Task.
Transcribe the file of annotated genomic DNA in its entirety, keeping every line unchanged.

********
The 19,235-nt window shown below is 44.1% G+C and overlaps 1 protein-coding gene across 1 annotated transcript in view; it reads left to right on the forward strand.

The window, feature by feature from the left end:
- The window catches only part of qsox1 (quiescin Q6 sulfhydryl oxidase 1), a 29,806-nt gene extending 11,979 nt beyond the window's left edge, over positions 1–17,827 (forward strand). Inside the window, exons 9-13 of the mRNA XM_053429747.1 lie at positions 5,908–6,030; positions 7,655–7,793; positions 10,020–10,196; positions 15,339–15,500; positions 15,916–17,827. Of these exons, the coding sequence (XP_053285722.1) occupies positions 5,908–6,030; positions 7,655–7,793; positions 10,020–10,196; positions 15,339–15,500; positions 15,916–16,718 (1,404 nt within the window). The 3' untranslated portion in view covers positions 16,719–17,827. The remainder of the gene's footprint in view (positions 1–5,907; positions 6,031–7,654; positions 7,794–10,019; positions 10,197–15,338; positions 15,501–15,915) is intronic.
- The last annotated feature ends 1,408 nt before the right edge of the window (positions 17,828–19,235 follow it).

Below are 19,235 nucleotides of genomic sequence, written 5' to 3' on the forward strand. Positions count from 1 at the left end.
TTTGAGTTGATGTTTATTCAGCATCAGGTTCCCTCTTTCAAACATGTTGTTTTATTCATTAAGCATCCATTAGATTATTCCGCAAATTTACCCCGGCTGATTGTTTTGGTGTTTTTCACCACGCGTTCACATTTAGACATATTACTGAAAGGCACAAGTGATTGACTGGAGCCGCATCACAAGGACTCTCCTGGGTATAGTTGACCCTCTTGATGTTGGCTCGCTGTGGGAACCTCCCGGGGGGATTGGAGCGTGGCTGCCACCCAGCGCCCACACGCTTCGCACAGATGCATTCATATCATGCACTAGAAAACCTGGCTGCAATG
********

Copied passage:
The 19,235-nt window shown below is 44.1% G+C and overlaps 1 protein-coding gene across 1 annotated transcript in view; it reads left to right on the forward strand.

The window, feature by feature from the left end:
- The window catches only part of qsox1 (quiescin Q6 sulfhydryl oxidase 1), a 29,806-nt gene extending 11,979 nt beyond the window's left edge, over positions 1–17,827 (forward strand). Inside the window, exons 9-13 of the mRNA XM_053429747.1 lie at positions 5,908–6,030; positions 7,655–7,793; positions 10,020–10,196; positions 15,339–15,500; positions 15,916–17,827. Of these exons, the coding sequence (XP_053285722.1) occupies positions 5,908–6,030; positions 7,655–7,793; positions 10,020–10,196; positions 15,339–15,500; positions 15,916–16,718 (1,404 nt within the window). The 3' untranslated portion in view covers positions 16,719–17,827. The remainder of the gene's footprint in view (positions 1–5,907; positions 6,031–7,654; positions 7,794–10,019; positions 10,197–15,338; positions 15,501–15,915) is intronic.
- The last annotated feature ends 1,408 nt before the right edge of the window (positions 17,828–19,235 follow it).

Below are 19,235 nucleotides of genomic sequence, written 5' to 3' on the forward strand. Positions count from 1 at the left end.
TTTGAGTTGATGTTTATTCAGCATCAGGTTCCCTCTTTCAAACATGTTGTTTTATTCATTAAGCATCCATTAGATTATTCCGCAAATTTACCCCGGCTGATTGTTTTGGTGTTTTTCACCACGCGTTCACATTTAGACATATTACTGAAAGGCACAAGTGATTGACTGGAGCCGCATCACAAGGACTCTCCTGGGTATAGTTGACCCTCTTGATGTTGGCTCGCTGTGGGAACCTCCCGGGGGGATTGGAGCGTGGCTGCCACCCAGCGCCCACACGCTTCGCACAGATGCATTCATATCATGCACTAGAAAACCTGGCTGCAATG